Feeds

US Army goes shopping for anthrax

Would you like that giftwrapped?

Choosing a cloud hosting partner with confidence

The US Army has asked companies to bid for contracts to produce large quantities of anthrax and equipment to produce other unnamed biological agents, according to New Scientist, but has not said what it needs the facilities for.

Alan Pearson, programme director for biological and chemical weapons at the Center for Arms Control and Non-Proliferation in Washington DC, says the contracts raise serious questions about the US' commitment to the Biological Weapons Convention.

Anti-biological weapons campaigner Edward Hammond of the Sunshine Project discovered the contracts, which were issued this year.

One contract specifies: "The company must have the ability and be willing to grow Bacillus anthracis Sterne strain at 1500-litre quantities." Others call for a 3,000-litre production capacity for unnamed biological agents and sheep carcasses to investigate incineration of infected animals.

The non-virulent Sterne strain of the bacterium is the only one specified in any of the documents. It is not thought to be harmful to humans, and is used in vaccination. However, the same equipment could easily be put to use to grow spores of the lethal Ames strain, and it is this that has raised eyebrows.

Speaking to New Scientist, Hammond asked: "What would happen to the Biological Weapons Convention if other countries followed suit and built large biological production facilities at secretive military bases known for weapons testing?"

The tenders were issued by the US army's Dugway Proving Ground in Utah. Dugway maintains that the contracts are still at the "pre-solicitation" phase, and that there is currently no Anthrax at the base.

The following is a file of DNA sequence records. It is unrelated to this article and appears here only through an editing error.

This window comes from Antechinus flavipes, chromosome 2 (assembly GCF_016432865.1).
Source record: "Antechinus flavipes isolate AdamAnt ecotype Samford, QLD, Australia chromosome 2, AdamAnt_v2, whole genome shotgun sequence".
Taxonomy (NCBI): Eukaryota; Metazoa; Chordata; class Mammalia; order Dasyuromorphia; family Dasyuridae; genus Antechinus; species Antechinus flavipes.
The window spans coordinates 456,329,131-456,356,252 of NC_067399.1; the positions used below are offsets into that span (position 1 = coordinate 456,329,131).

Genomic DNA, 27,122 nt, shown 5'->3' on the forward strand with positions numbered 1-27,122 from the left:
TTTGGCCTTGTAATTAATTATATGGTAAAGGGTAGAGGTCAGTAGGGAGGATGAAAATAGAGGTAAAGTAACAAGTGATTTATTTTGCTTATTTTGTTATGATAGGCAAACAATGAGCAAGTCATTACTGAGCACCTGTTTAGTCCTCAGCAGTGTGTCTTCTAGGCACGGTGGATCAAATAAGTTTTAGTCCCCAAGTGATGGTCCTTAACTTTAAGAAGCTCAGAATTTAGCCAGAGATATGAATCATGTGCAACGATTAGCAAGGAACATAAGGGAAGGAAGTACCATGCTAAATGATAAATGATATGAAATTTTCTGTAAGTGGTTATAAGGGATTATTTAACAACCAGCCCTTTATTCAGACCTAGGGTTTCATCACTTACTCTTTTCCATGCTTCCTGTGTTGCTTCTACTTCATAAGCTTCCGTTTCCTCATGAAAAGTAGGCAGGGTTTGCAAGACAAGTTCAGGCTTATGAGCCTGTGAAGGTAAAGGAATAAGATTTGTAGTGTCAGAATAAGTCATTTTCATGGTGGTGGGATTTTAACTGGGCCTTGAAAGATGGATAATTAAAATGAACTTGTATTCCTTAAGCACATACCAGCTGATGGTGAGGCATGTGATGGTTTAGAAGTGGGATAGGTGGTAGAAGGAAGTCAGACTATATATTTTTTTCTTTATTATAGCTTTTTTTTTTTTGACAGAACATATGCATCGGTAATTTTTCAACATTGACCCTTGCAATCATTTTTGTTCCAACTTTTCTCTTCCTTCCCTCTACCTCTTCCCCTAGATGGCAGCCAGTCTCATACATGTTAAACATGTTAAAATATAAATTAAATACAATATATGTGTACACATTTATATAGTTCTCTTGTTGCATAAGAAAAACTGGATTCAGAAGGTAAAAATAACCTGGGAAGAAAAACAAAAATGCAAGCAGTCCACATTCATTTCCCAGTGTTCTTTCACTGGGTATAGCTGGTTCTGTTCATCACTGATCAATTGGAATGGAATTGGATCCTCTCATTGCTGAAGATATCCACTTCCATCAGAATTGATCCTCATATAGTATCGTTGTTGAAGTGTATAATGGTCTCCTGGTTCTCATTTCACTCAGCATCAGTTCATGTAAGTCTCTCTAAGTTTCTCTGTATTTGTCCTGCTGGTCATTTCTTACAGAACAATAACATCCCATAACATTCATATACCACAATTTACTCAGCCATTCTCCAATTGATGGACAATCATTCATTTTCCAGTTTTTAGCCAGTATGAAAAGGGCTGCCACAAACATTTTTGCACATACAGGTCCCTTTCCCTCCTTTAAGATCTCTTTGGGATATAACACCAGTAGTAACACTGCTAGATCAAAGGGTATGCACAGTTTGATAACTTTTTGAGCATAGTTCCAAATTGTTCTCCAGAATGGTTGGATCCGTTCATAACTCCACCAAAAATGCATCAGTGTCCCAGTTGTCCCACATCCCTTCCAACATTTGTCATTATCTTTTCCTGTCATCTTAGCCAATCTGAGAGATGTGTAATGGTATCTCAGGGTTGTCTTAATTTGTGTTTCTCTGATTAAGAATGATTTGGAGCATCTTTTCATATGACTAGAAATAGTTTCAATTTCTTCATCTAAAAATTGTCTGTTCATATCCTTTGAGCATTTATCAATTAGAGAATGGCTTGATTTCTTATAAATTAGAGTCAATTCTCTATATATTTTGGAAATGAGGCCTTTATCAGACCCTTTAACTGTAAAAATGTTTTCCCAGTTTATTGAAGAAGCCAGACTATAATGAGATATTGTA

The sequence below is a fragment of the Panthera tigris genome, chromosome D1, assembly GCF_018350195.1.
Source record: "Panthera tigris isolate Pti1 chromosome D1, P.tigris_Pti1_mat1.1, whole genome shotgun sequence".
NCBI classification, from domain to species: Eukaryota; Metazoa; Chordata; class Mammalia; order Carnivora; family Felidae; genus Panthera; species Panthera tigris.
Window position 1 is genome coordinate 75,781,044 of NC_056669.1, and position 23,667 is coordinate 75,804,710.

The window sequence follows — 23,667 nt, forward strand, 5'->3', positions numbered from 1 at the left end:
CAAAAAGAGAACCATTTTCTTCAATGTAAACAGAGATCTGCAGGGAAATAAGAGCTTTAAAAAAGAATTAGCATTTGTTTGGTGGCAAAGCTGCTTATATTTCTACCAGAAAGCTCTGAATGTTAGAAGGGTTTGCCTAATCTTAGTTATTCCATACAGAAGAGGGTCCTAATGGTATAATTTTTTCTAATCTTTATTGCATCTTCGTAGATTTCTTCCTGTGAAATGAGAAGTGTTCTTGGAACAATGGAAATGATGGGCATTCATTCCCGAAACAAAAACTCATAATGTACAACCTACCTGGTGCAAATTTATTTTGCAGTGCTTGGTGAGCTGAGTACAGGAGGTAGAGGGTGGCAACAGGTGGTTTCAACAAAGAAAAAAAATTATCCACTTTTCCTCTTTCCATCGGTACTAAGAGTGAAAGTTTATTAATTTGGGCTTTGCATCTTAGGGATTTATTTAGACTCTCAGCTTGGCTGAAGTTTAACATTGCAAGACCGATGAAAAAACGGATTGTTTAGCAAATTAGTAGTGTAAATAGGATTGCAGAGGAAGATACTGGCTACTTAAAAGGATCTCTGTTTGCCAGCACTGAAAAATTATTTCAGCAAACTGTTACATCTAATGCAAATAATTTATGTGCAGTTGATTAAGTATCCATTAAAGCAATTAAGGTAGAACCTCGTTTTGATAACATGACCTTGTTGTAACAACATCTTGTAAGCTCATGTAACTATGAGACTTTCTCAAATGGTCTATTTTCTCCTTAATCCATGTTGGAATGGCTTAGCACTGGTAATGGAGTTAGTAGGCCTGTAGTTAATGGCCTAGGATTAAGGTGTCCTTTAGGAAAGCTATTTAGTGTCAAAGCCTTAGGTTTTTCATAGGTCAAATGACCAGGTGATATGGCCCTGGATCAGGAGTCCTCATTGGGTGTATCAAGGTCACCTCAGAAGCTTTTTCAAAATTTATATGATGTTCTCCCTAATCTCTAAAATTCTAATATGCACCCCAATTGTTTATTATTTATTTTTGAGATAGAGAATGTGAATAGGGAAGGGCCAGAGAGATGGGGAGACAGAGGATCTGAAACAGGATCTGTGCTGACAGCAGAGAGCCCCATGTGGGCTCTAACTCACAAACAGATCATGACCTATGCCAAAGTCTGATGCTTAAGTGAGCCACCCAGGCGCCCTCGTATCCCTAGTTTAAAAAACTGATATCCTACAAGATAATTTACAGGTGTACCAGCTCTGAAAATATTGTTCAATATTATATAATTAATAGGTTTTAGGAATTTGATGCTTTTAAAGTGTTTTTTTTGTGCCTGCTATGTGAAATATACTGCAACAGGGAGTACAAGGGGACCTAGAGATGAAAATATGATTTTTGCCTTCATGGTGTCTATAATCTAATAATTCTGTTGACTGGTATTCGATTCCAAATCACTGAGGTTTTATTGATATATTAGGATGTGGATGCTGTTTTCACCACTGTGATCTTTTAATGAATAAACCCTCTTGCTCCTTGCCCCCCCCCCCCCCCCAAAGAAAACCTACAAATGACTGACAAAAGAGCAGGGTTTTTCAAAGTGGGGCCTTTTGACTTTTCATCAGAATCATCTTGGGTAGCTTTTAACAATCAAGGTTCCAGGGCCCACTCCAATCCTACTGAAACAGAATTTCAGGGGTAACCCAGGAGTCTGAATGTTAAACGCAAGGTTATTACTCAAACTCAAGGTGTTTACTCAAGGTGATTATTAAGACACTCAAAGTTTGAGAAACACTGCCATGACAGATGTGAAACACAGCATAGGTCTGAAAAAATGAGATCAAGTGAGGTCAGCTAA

Dugway has refused to elaborate on what it needs the anthrax for, and although there is no suggestion that the US intends to restart its biological weapons programme, Hammond argues that the military might want to use the agent to test biological weapons delivery systems, for threat assessment. ®

Secure remote control for conventional and virtual desktops

More from The Register

next story
GRAV WAVE DRAMA: 'Big Bang echo' may have been grit on the scanner – boffins
Exit Planet Dust on faster-than-light expansion of universe
Mine Bitcoins with PENCIL and PAPER
Forget Sudoku, crunch SHA-256 algos
SpaceX Dragon cargo truck flies 3D printer to ISS: Clawdown in 3, 2...
Craft berths at space station with supplies, experiments, toys
'This BITE MARK is a SMOKING GUN': Boffins probe ancient assault
Tooth embedded in thigh bone may tell who pulled the trigger
DOLPHINS SMELL MAGNETS – did we hear that right, boffins?
Xavier's School for Gifted Magnetotaceans
Big dinosaur wowed females with its ENORMOUS HOOTER
That's right, Doris, I've got biggest snout in the prehistoric world
Japanese volcano eruption reportedly leaves 31 people presumed dead
Hopes fade of finding survivors on Mount Ontake
That glass of water you just drank? It was OLDER than the SUN
One MEELLION years older. Some of it anyway
Canberra drone team dances a samba in Outback Challenge
CSIRO's 'missing bushwalker' found and watered
prev story

Whitepapers

Forging a new future with identity relationship management
Learn about ForgeRock's next generation IRM platform and how it is designed to empower CEOS's and enterprises to engage with consumers.
Storage capacity and performance optimization at Mizuno USA
Mizuno USA turn to Tegile storage technology to solve both their SAN and backup issues.
The next step in data security
With recent increased privacy concerns and computers becoming more powerful, the chance of hackers being able to crack smaller-sized RSA keys increases.
Security for virtualized datacentres
Legacy security solutions are inefficient due to the architectural differences between physical and virtual environments.
A strategic approach to identity relationship management
ForgeRock commissioned Forrester to evaluate companies’ IAM practices and requirements when it comes to customer-facing scenarios versus employee-facing ones.